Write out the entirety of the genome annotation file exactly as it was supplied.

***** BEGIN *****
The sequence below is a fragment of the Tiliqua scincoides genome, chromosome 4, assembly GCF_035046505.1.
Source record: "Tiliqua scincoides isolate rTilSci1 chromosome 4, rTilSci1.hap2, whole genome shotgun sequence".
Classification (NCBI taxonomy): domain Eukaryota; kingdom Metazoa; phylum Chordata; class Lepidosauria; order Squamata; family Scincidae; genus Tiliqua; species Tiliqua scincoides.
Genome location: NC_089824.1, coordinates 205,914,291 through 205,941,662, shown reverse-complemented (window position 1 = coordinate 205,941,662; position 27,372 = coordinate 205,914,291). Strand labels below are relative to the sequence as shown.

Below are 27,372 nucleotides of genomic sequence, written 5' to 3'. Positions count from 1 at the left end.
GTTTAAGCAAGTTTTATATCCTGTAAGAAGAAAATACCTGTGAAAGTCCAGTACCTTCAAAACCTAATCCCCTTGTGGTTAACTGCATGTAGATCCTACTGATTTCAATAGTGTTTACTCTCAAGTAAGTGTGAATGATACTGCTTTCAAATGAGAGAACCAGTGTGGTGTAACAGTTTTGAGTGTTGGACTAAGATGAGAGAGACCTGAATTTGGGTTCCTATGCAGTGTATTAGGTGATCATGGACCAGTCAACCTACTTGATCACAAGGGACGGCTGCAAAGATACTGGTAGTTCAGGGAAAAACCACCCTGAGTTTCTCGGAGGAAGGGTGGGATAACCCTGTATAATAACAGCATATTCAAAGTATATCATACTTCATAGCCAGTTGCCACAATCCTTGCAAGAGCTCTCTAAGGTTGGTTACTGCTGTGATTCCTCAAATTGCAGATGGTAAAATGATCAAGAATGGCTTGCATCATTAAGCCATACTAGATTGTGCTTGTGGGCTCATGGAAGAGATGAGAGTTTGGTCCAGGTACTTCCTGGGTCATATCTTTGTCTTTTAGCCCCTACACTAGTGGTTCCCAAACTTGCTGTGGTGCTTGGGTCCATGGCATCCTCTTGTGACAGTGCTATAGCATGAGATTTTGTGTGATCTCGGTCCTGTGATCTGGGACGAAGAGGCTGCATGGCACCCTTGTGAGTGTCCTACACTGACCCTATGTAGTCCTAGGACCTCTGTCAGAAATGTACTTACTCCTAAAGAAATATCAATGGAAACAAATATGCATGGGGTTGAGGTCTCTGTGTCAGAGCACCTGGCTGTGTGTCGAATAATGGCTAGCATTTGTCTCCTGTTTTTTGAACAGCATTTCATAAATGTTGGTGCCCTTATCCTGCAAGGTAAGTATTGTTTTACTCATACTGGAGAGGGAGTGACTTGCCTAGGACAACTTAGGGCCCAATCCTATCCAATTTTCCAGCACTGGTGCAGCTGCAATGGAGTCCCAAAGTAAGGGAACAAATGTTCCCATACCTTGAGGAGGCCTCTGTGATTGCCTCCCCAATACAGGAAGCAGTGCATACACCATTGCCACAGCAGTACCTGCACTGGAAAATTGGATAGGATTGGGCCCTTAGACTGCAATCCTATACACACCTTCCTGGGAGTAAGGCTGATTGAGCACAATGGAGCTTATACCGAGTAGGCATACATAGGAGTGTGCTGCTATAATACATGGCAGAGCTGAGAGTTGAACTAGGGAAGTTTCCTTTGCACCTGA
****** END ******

The sequence below is a fragment of the Tiliqua scincoides genome, chromosome 4, assembly GCF_035046505.1.
Source record: "Tiliqua scincoides isolate rTilSci1 chromosome 4, rTilSci1.hap2, whole genome shotgun sequence".
Classification (NCBI taxonomy): domain Eukaryota; kingdom Metazoa; phylum Chordata; class Lepidosauria; order Squamata; family Scincidae; genus Tiliqua; species Tiliqua scincoides.
Genome location: NC_089824.1, coordinates 205,914,291 through 205,941,662, shown reverse-complemented (window position 1 = coordinate 205,941,662; position 27,372 = coordinate 205,914,291). Strand labels below are relative to the sequence as shown.

Below are 27,372 nucleotides of genomic sequence, written 5' to 3'. Positions count from 1 at the left end.
GTTTAAGCAAGTTTTATATCCTGTAAGAAGAAAATACCTGTGAAAGTCCAGTACCTTCAAAACCTAATCCCCTTGTGGTTAACTGCATGTAGATCCTACTGATTTCAATAGTGTTTACTCTCAAGTAAGTGTGAATGATACTGCTTTCAAATGAGAGAACCAGTGTGGTGTAACAGTTTTGAGTGTTGGACTAAGATGAGAGAGACCTGAATTTGGGTTCCTATGCAGTGTATTAGGTGATCATGGACCAGTCAACCTACTTGATCACAAGGGACGGCTGCAAAGATACTGGTAGTTCAGGGAAAAACCACCCTGAGTTTCTCGGAGGAAGGGTGGGATAACCCTGTATAATAACAGCATATTCAAAGTATATCATACTTCATAGCCAGTTGCCACAATCCTTGCAAGAGCTCTCTAAGGTTGGTTACTGCTGTGATTCCTCAAATTGCAGATGGTAAAATGATCAAGAATGGCTTGCATCATTAAGCCATACTAGATTGTGCTTGTGGGCTCATGGAAGAGATGAGAGTTTGGTCCAGGTACTTCCTGGGTCATATCTTTGTCTTTTAGCCCCTACACTAGTGGTTCCCAAACTTGCTGTGGTGCTTGGGTCCATGGCATCCTCTTGTGACAGTGCTATAGCATGAGATTTTGTGTGATCTCGGTCCTGTGATCTGGGACGAAGAGGCTGCATGGCACCCTTGTGAGTGTCCTACACTGACCCTATGTAGTCCTAGGACCTCTGTCAGAAATGTACTTACTCCTAAAGAAATATCAATGGAAACAAATATGCATGGGGTTGAGGTCTCTGTGTCAGAGCACCTGGCTGTGTGTCGAATAATGGCTAGCATTTGTCTCCTGTTTTTTGAACAGCATTTCATAAATGTTGGTGCCCTTATCCTGCAAGGTAAGTATTGTTTTACTCATACTGGAGAGGGAGTGACTTGCCTAGGACAACTTAGGGCCCAATCCTATCCAATTTTCCAGCACTGGTGCAGCTGCAATGGAGTCCCAAAGTAAGGGAACAAATGTTCCCATACCTTGAGGAGGCCTCTGTGATTGCCTCCCCAATACAGGAAGCAGTGCATACACCATTGCCACAGCAGTACCTGCACTGGAAAATTGGATAGGATTGGGCCCTTAGACTGCAATCCTATACACACCTTCCTGGGAGTAAGGCTGATTGAGCACAATGGAGCTTATACCGAGTAGGCATACATAGGAGTGTGCTGCTATAATACATGGCAGAGCTGAGAGTTGAACTAGGGAAGTTTCCTTTGCACCTGA